Abstract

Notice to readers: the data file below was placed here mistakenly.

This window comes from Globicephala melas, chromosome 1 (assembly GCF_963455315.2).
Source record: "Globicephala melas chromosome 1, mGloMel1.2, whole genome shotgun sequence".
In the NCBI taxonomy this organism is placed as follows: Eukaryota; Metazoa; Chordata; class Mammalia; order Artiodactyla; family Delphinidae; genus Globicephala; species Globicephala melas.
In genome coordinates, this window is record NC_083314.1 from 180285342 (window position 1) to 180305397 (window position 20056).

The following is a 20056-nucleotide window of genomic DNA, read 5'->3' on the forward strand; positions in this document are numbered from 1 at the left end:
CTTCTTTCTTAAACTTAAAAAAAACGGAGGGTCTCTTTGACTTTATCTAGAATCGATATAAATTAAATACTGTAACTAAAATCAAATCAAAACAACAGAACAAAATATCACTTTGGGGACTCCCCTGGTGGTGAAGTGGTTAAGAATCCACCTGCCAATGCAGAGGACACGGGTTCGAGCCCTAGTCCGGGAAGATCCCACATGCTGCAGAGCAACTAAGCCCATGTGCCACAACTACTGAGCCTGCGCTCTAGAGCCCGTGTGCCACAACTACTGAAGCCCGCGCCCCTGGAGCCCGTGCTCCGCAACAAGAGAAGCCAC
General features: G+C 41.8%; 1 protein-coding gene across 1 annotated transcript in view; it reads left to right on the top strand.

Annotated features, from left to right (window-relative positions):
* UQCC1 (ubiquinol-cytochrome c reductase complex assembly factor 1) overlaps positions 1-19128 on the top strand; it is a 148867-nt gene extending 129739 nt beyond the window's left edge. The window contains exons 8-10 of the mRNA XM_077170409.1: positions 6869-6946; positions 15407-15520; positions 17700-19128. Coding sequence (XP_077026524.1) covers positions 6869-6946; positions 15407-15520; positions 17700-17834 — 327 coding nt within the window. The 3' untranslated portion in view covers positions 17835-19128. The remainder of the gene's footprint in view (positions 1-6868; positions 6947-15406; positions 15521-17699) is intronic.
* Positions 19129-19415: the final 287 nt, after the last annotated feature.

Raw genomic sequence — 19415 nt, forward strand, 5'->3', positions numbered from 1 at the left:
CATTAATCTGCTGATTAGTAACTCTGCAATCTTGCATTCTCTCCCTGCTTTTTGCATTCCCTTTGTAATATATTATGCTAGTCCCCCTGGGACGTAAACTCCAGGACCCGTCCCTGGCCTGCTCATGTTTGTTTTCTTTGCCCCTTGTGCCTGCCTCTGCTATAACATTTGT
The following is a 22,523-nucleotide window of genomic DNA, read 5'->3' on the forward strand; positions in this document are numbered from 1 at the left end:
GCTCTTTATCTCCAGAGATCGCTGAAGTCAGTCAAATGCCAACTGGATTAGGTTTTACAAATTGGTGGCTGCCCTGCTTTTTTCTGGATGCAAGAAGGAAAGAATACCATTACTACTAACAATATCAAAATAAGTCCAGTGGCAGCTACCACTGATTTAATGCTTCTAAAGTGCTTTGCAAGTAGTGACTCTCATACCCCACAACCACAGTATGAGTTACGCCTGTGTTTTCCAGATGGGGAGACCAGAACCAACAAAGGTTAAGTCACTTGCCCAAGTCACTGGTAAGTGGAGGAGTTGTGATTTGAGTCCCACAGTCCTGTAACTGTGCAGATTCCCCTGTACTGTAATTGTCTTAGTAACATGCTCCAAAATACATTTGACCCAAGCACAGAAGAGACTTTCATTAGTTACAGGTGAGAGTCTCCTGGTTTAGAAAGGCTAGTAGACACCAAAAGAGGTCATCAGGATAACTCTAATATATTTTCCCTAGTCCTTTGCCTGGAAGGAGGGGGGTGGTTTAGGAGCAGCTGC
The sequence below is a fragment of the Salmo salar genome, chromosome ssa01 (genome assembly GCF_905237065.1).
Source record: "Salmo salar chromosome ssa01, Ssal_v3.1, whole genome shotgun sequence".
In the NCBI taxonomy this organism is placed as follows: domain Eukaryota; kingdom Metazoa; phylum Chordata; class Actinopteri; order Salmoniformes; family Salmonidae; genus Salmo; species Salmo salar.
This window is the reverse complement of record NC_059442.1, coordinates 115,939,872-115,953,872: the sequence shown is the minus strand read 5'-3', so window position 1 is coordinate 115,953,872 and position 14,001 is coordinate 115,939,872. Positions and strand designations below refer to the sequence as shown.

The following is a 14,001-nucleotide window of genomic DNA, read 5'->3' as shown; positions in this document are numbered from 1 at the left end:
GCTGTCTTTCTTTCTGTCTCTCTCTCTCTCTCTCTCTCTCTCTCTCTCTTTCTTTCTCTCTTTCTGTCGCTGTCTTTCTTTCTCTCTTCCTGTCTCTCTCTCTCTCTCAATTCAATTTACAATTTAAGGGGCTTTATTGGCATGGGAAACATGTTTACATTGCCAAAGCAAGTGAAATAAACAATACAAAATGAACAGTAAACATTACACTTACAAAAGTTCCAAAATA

Archean tonalite-trondhjemite-granodiorite (TTG) magmatic suites represent the oldest coherent pieces of felsic continental crust. We present results of long-duration dehydration-melting experiments on amphibolites to show that melting depths of >48 km are required to have sufficient garnet in the residuum for generating the degree of heavy rare earth element (REE) depletion documented in Early Archean TTG. This depth constraint is inconsistent with early crust evolution models that posit melting at the base of oceanic plateaus or oceanic crust to explain the origin of Early Archean continental crust. Alternative explanations for this early crust, e.g., subduction models, are problematic in that they do not readily provide a mechanism for initiation of subduction in a hotter Archean Earth. We hypothesize that intraoceanic subduction systems in the Archean originated due to gravitational instabilities produced by compositional and density contrasts between converging oceanic plateau and normal oceanic lithosphere. Our model differs from earlier models of subduction initiation in that subduction of oceanic lithosphere occurs through the ‘hot’ mantle residuum (protomantle lithosphere) at the base of newly formed oceanic plateau crust. Under a high Archean geothermal gradient, subducted oceanic crust would melt to produce TTG. This model explains the origin of subduction systems, TTG, TTG–mafic and/or ultramafic magma association, stabilization of continental crust, and the broadly coeval formation of cratons and their lithospheric roots.

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